Former Nissan chairman Carlos Ghosn could be in jail for another six months, his lawyer says.
On Tuesday, Mr Ghosn appeared in court for the first time since his shock arrest in Japan in November last year.
Accused of financial misconduct, he told the court he had been "wrongly accused and unfairly detained".
Mr Ghosn, 64, was once hailed as the man who saved Nissan. He was led into court in handcuffs with a rope around his waist.
Mr Ghosn, a towering figure of the car industry, also looked visibly thinner.
So far, Mr Ghosn has been arrested three times. His current detention period ends on 11 January.
Asked whether his client could expect to be bailed at the end of this detention period, his lawyer, Motonari Otsuru, said: "In general, in such cases in Japan, it is usually not approved before the first trial takes place."
He then said that it could be six months before that first trial was held.
His initial arrest shocked the industry and his lengthy detention has drawn some criticism.
But a judge said incarcerating Mr Ghosn was justified to prevent possible evidence-tampering and the risk that he might flee.
What are the accusations?
Mr Ghosn, who was hailed as the man who saved Nissan by building alliance with Renault, has been accused of "significant acts of misconduct", including under-reporting his pay package and personal use of company assets.
The 64-year-old executive is accused of moving personal investment losses worth 1.85bn yen (£13.3m; $17m) racked up on foreign exchange dealings to Nissan.
Mr Ghosn says he did ask the company to take on collateral temporarily for his foreign exchange contracts, but that it did not lose any money through this move.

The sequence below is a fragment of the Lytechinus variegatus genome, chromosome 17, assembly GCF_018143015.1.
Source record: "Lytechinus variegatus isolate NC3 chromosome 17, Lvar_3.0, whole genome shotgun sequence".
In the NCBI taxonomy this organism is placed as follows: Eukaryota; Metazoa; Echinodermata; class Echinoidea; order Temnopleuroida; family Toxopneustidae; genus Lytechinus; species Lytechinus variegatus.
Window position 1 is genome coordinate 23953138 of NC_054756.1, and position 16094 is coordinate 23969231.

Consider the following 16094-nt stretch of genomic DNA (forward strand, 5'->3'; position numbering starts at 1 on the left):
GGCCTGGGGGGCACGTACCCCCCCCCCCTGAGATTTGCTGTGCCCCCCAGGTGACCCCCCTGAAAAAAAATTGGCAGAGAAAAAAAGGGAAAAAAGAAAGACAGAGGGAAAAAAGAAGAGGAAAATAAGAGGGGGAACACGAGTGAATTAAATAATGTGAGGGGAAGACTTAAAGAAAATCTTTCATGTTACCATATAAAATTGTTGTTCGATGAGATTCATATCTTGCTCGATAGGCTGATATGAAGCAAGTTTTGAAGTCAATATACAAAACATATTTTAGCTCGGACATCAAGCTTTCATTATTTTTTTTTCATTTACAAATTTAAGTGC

He said if he had not been able to do this, he would have had to resign and use his retirement allowance as collateral instead.
Mr Ghosn is also accused of making $14.7m in payments to Saudi businessman Khaled al-Juffali, using Nissan funds in exchange for arranging a letter of credit to help with his investment losses.
If found guilty of the financial misconduct charges, Mr Ghosn faces up to 10 years in prison as well as a fine of up to 700m yen ($6.4m; £5m), according to Japanese regulators.
He told the Tokyo District court: "I have been wrongly accused and unfairly detained, based on meritless and unsubstantiated accusations."
Mr Ghosn said he had "never been accused of any wrongdoing" and had dedicated two decades to "reviving Nissan".
The 64-year-old said he never received any compensation from Nissan that was not disclosed.
He was first arrested on 19 November for understating his pay and rearrested twice in December.
His most recent arrest involved fresh allegations of breach of trust.
Who is Carlos Ghosn?
- His hero status was such that his life was serialised in one of Japan's famous cartoon comic books
- The Brazilian-born boss of Lebanese descent and a French citizen says his background left him with a feeling of being different, which helped him adapt to new cultures
- In France he was known as Le Cost Killer, a comment on the deep cuts he made to revive Renault
- He was once tipped as a potential president of Lebanon, a move he eventually dismissed because he already had "too many jobs"
- In a 2011 poll of people the Japanese would like to run their country, Mr Ghosn came seventh, in front of Barack Obama (ninth)